Unlike adults, neonates are unable to respond to polysaccharide Ags, making them especially vulnerable to pathogenic encapsulated bacteria. Since the Ab response to polysaccharides in adult mice requires certain cytokines, it was hypothesized that neonatal murine B cells may be competent to respond to such Ags, but may fail to do so due to a deficiency of cytokines. Neonatal splenocyte cultures, which were otherwise unresponsive to trinitrophenyl (TNP)-Ficoll, a haptenated polysaccharide Ag, mounted an adult-like Ab response when supplemented with IL-1. However, IL-1 failed to induce such a response to TNP-Ficoll when purified B cells were used instead. Although IL- 6 alone did not induce a response in whole spleen cells or purified B cells from neonates, it synergized with IL-1 in inducing purified neonatal B cells to respond to TNP-Ficoll. The avidity of the cytokine-induced neonatal anti- TNP Abs was comparable to that of Abs made by adult splenocyte cultures. One effect of IL-1 may be at the level of clonal expansion, since it induced neonatal B cells to proliferate in response to anti-IgM, which was further enhanced by IL-6. The spontaneous secretion of IL-1 by neonatal splenocytes was below the detection limit, while adult splenocytes secreted 30.8 ± 5.2 U/ml, which is of the same order of magnitude as what was required to stimulate neonatal B cells to respond to TNP-Ficoll. Thus, the neonatal unresponsiveness to polysaccharide Ags could be due to the inability of a non-B cell population resident in the neonatal spleen to secrete sufficient quantities of IL-1.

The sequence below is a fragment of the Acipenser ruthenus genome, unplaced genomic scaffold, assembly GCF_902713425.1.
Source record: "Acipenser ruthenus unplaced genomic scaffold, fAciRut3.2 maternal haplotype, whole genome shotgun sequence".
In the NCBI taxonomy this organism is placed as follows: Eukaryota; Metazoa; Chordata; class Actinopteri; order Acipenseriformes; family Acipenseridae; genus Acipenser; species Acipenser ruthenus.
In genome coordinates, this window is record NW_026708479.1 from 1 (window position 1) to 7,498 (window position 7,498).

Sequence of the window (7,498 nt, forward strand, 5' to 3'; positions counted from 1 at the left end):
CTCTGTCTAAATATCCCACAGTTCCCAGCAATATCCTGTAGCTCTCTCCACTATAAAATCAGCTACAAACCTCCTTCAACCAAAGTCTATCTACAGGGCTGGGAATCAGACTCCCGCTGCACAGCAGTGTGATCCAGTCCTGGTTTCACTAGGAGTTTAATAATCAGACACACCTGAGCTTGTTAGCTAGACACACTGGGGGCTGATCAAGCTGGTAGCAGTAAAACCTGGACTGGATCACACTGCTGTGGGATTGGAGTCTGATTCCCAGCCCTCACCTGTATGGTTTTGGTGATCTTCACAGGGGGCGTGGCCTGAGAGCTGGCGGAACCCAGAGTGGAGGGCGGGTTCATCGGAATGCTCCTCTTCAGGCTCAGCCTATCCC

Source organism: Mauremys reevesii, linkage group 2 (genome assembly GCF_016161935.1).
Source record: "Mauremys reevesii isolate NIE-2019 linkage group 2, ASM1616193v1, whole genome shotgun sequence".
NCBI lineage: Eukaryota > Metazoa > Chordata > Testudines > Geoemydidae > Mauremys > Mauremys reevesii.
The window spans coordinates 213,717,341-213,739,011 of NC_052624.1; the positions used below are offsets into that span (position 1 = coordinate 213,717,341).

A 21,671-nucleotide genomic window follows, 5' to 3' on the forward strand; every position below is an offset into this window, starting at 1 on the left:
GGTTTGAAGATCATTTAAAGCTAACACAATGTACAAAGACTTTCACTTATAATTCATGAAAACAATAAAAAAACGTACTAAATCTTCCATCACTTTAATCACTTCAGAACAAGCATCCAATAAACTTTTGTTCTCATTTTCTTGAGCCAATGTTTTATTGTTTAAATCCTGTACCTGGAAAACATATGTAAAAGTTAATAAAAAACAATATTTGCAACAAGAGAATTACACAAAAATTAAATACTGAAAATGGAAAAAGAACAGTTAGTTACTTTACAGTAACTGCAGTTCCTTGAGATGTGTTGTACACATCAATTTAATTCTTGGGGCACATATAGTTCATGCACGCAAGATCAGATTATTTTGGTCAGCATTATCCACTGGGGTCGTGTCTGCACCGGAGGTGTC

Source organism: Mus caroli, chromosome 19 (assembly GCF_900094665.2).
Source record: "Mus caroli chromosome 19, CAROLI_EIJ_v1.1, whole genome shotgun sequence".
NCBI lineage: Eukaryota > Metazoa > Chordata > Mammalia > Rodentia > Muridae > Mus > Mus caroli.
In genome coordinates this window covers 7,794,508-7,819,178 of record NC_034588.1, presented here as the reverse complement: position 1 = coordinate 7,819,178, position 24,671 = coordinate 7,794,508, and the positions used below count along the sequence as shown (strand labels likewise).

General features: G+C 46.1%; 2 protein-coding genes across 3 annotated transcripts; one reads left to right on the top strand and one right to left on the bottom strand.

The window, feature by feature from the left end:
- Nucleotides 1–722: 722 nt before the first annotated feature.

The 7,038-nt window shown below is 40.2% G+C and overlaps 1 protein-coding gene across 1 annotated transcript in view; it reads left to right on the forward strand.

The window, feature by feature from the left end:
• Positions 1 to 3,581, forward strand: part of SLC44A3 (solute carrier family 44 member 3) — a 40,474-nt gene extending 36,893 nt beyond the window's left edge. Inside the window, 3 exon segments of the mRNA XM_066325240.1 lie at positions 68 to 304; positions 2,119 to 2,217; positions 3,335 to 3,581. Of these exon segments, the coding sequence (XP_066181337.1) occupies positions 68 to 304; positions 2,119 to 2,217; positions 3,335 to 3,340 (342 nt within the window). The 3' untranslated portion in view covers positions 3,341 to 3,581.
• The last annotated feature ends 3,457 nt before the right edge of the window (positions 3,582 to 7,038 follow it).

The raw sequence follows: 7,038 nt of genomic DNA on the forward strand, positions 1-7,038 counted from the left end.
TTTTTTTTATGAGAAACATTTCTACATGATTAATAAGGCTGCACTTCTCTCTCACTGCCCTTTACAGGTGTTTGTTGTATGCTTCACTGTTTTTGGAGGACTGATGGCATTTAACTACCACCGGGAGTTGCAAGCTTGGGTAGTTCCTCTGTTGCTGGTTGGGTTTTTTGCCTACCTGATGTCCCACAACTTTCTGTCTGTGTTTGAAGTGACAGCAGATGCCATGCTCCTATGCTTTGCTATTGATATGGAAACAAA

|Number of pages||10|
|Journal||Journal of Immunology|
|State||Published - Oct 1 1998|
ASJC Scopus subject areas
- Immunology and Allergy